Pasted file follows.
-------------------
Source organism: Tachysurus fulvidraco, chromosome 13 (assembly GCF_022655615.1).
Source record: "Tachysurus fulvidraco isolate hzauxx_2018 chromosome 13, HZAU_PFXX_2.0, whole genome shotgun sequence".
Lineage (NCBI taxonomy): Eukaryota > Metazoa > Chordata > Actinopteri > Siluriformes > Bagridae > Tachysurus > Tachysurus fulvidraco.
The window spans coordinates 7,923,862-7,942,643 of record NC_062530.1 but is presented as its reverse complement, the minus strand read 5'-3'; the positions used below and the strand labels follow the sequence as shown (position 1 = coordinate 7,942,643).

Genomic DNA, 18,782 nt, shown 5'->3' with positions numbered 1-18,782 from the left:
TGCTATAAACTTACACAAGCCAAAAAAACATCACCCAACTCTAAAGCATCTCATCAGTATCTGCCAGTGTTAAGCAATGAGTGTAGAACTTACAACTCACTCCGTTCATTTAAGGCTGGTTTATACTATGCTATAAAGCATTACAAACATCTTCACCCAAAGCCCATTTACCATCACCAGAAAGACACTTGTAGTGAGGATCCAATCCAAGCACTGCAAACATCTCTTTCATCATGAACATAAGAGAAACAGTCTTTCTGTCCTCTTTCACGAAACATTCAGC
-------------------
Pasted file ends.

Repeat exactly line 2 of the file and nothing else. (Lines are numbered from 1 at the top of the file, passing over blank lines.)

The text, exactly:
Source record: "Tachysurus fulvidraco isolate hzauxx_2018 chromosome 13, HZAU_PFXX_2.0, whole genome shotgun sequence".